(Since I'm behind on posting, I'm doing two simultaneous posts. So, check out the other one above/below this one.)
I have been able to make some progress on my project and have gotten some organizations to talk to me about the work they are doing in microfinance. This was all done by leveraging connections I didn't even know I had and asking favors from people I didn't know would grant them.
I've been on quite a few adventures lately from repelling down waterfalls to visiting one of the wonders of the world (pictures below). From my blog posts one might think that all I am doing on this trip is having wild adventures in far off lands. And although that's mildly true, I just want to give you a realistic idea on what my daily life is like. Every (almost) week day (Sunday-Thursday), I wake up and I try to make progress on my Watson project. I spend the days contacting (or trying to contact, because people in Jordan don't always answer their phone or respond to emails) organizations involved in microfinance. It's only on the weekends when I go out to see all the beautiful places in Jordan; it's only on the weekends when do fun things with the friends I've made in this country. I don't post much about my project because I'm still processing a lot of what I'm learning here in Jordan. It's a lot easier for me to tell you the funny stories and cool things that I see, instead of digging into topics that I haven't quite formed an opinion on.
I won't pretend that I've accomplished as much as I hoped here in Jordan, but I do think I learned a lot about how to approach a challenging and open-ended project. Very soon I will post a short post summarizing some of the things I've learned about microfinance in Jordan for those that are interested. This will include information about the economic and cultural climate, details on the current microfinance sector, and my unsolicited opinion about microfinance in Jordan. I hope to use that post as a summary of my time in Jordan because this coming Thursday, I am leaving for a new adventure in New Delhi, India! Before I leave though, I'll be going to Wadi Rum (the desert) and Aqaba (a beach town in the south of Jordan). Look out for a post with pictures of those wicked excursions.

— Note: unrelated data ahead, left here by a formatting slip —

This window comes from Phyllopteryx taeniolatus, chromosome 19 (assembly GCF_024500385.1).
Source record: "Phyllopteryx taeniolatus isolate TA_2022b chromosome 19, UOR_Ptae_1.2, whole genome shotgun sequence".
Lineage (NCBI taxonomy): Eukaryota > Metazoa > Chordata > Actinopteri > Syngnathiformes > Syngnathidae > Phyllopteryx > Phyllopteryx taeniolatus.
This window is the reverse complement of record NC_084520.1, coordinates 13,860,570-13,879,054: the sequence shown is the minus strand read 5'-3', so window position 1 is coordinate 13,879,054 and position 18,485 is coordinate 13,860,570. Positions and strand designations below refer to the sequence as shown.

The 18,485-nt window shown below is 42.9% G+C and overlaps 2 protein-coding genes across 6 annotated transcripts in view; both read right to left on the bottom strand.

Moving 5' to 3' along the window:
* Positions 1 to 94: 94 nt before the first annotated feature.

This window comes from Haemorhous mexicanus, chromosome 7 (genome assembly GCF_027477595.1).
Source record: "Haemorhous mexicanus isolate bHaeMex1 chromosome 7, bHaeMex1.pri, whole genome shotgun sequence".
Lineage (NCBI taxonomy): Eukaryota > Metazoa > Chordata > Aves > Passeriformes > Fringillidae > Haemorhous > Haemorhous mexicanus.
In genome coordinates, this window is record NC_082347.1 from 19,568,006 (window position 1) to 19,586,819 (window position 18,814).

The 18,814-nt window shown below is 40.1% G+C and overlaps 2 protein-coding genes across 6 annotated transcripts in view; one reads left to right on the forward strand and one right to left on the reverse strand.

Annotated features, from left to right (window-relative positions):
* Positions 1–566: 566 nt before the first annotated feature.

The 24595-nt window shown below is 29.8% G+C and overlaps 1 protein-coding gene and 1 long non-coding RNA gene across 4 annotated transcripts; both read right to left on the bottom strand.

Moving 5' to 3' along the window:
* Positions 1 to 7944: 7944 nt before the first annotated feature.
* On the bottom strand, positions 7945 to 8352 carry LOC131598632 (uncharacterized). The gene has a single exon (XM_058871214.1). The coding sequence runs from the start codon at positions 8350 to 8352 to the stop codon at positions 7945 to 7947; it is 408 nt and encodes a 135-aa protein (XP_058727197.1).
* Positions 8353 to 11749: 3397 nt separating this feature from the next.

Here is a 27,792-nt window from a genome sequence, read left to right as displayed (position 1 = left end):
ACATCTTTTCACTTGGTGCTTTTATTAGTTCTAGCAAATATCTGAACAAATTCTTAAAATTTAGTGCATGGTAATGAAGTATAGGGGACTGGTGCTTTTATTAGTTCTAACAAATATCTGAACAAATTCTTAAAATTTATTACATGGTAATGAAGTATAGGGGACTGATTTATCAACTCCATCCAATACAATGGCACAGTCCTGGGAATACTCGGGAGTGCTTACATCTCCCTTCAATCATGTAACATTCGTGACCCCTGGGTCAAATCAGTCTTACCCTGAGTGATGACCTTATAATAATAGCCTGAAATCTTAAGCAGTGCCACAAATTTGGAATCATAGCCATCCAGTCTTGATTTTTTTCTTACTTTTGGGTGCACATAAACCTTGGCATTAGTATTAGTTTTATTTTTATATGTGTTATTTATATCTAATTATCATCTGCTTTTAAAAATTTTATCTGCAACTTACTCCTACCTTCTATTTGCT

The 3 illegal dams were less beautiful. One of them is pictured above. People create these dams so they don't have to pay for water for their crops. However, it creates tons of algae in the streams. Plus, there are these giant black tubes that transport the water to the farms which destroy the natural landscape. It would be really easy to regulate these illegal dams, but it doesn't seem like the government really cares...
The Dust Storm
There was a huge dust storm throughout the Middle East the week after I went to the wadi. I'd never seen weather this bad, and, remember, I lived in LA for four years.
I went to Petra, one of the wonders of the world, for two days. Petra is an old city established by the Nabataeans in 312BC. It's known for it's amazing architecture, which is carved into cliff sides. To say its fabulous is a huge understatement.
Last week I went on a desert castle adventure organized by my friend Sara. Sara was a Greek and Roman Studies major in university, so she knows all about these amazing forts/castles built in the desert thousands of years ago. These forts were built along the Roman road that crossed the Middle East and allowed the Roman army to maintain control of the land. The amazing thing about these forts is that they are not monitored; there are are no entry fees; and you're free to climb all over everything. If I'd been a little kid I would have had so much fun pretending I was a knight fighting for the prince's hand in marriage (I might have actually done this as an adult...).
The first fort we visited is the best preserved fort in the middle east. We had to drive off-road in the desert in a 4x4 for several kilometers to reach it. Sara warned us in advance to look out for the wells (or giant deep death traps in the ground) that were still distributed around the fort.
This fort was more crumbled rocks than recognizable ruins. However most of the walls were intact and this fort was made from a beautiful dark black rock.
We also had to drive off-road to access these ruins. On the way back to the highway, we noticed camel bones on the side of the road and I had to stop for a bite.
The last fort was the least well maintained, but the biggest. Only to an observant-eye (or someone who knew it was there), would it look like much more than a large pile of rocks. However, once you wandered around a bit, you could see rooms and sections of wall.
While the other forts were ancient ruins, Karak Castle is a only-a-couple-centuries old castle. It is very well maintained and has tunnels and rooms you're free to explore. I recommend you bring a flashlight.
Hiking Wadi ?????
The next week I went hiking in a wadi with four friends. It was a wadi that one of friends came upon by accident, so none of us knew it's name. The water in the wadi was extremely hot because there was a hot spring near the top. Usually, I would think hot water was nice, but not when it was 90 degrees outside.
We climbed up many waterfalls (not so bad) and then climbed down many waterfalls (terrifying!). I slid down one of the waterfalls (on purpose) too!